Here are a few habits that I have been working on recently:
  • Getting up earlier. This is one is tough and I even consider myself a morning person. I used to get up for work at 7 am and leave for work at 7:45 am. I slowly got it down to 6, but whether I actually get up then really depends on how late I stayed up the previous night. Committing to getting up earlier necessitates committing to going to bed earlier (which can be tough, especially if your fiancee is a night owl). Having nearly two hours in the morning before leaving for work is pretty great. It allows me to workout (when I feel like it), make a good breakfast, pack a good lunch, write and just get ready slowly. Relaxing and drinking a cup of coffee is my favorite way to start the day.
  • Working out more. I have recently started writing down how much I work out everyday. I have not yet set a goal for how much I want to workout but even writing it down is motivating. The hard part will be keeping up with this habit in the winter.
  • Staying in the moment. I am really working on focusing on the present and enjoying the little things. This means not worrying about what happened in the past and what might happen in the future. This one is a lot harder because it is not a finite thing and difficult to measure, but the goal is definitely worth seeking.
Reaching goals through building habits is about lifestyle changes. It is a slow process, but definitely worth it.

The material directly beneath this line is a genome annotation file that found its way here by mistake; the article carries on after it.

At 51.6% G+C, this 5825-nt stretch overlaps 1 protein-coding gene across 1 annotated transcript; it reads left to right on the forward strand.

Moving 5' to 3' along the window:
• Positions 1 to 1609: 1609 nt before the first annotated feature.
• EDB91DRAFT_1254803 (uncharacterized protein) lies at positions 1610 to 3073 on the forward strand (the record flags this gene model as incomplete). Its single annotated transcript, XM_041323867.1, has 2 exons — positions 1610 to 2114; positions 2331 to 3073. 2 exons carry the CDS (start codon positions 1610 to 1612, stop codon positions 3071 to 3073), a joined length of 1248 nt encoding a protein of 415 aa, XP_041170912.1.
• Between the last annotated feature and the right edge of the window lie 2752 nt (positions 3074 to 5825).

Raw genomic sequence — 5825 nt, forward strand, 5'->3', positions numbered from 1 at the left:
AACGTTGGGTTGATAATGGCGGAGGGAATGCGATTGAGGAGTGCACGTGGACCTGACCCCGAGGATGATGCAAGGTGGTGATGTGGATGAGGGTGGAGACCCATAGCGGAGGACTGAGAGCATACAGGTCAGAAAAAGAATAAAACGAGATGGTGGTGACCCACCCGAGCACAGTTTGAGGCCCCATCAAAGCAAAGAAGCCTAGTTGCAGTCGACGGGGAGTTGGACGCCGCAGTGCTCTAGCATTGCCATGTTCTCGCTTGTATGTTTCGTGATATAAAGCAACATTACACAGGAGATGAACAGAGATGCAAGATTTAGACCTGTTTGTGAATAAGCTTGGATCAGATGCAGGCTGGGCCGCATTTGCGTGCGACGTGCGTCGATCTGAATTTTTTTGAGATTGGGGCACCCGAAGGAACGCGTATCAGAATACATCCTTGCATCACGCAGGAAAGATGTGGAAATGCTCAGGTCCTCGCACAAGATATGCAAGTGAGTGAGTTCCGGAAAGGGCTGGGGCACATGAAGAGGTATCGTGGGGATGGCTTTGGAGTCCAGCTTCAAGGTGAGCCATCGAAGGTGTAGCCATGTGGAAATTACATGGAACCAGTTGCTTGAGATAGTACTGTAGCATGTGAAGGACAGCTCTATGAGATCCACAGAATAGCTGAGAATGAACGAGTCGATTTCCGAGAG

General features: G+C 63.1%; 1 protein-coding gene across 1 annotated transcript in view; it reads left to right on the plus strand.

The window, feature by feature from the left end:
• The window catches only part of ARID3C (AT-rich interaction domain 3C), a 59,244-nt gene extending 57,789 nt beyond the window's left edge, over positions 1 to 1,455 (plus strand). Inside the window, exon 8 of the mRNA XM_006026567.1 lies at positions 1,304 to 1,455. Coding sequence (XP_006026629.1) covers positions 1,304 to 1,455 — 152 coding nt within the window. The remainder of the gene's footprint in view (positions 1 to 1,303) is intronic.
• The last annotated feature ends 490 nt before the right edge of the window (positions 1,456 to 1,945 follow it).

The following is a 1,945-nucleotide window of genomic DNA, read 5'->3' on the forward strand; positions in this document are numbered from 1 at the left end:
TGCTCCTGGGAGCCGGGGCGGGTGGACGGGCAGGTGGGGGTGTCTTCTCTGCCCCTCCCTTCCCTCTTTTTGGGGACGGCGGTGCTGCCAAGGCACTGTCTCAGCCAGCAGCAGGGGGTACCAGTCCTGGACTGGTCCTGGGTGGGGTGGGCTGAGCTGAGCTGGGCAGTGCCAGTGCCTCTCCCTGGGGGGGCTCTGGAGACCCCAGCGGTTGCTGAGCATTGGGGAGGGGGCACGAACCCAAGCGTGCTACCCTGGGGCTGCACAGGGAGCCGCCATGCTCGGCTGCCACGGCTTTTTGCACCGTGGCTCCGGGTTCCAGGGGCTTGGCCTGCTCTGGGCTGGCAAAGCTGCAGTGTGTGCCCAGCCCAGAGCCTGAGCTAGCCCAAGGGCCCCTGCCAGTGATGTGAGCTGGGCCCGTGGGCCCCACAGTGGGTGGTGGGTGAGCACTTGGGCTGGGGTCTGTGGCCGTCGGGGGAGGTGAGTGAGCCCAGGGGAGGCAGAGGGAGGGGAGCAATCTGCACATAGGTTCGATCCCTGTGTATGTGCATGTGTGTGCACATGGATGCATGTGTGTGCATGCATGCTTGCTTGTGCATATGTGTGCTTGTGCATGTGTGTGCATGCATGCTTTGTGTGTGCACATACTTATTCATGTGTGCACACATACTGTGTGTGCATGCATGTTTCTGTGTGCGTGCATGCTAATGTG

Photo: Jens Poder

Tuesday, August 4, 2009

Overcoming Obstacles

Everyone has moments in life where it seems like everything is going wrong. You cannot catch a break. Instead of worrying about reaching your goals you have to worry about if you can find a new job or if your relationship will work or how to get over the death of a loved one.

We do not live in a bubble. Outside stressors affect how we feel and influence our ability to reach our goals. When times get tough my attention usually is focused on staying afloat rather than self improvement.

Here are a few tips for balancing personal problems and remaining focused on your priorities:
  • Deal with the problem(s). Some problems do not go away easily and require our attention before they are resolved. Focus your attention on either fixing the problem (if possible), understanding why it happened (if possible) and then accepting it. Once you get yourself back on track you can attend to your goals full-steam.
  • Modify you goals based on new circumstances. Sometimes when big things come up in our lives we have to modify what we want to accomplish. Review your goals and make sure they are still in line with your current situation.
  • Stay positive. Sometimes this can be very difficult to do. Think of the good things in your life, do not get too down. This does not mean ignore your problems (see first bullet).
  • Understand your motivations. Know why you are trying to accomplish something. If a goal has little meaning for you, you probably will not accomplish it when times get tough.
  • Make time for goals. Many people are so busy that they rarely make time for themselves. This can be especially true during times of turmoil. Even if it is for only 30 minutes a day, make time for yourself and your goals.
  • Create habits. Creating routines where you slowly work toward your priorities is an easy way to stay on task. My next post will be covering this is the topic more in depth.
Just because obstacles come up does not mean you have to stop reaching for your goals. There are 100 different ways to reach one goal. When you cannot reach something the way you originally thought try another way. If that doesn't work, try another way. It is easy to make excuses when things come up, but there is always a way forward.

Photo: Mykl Roventine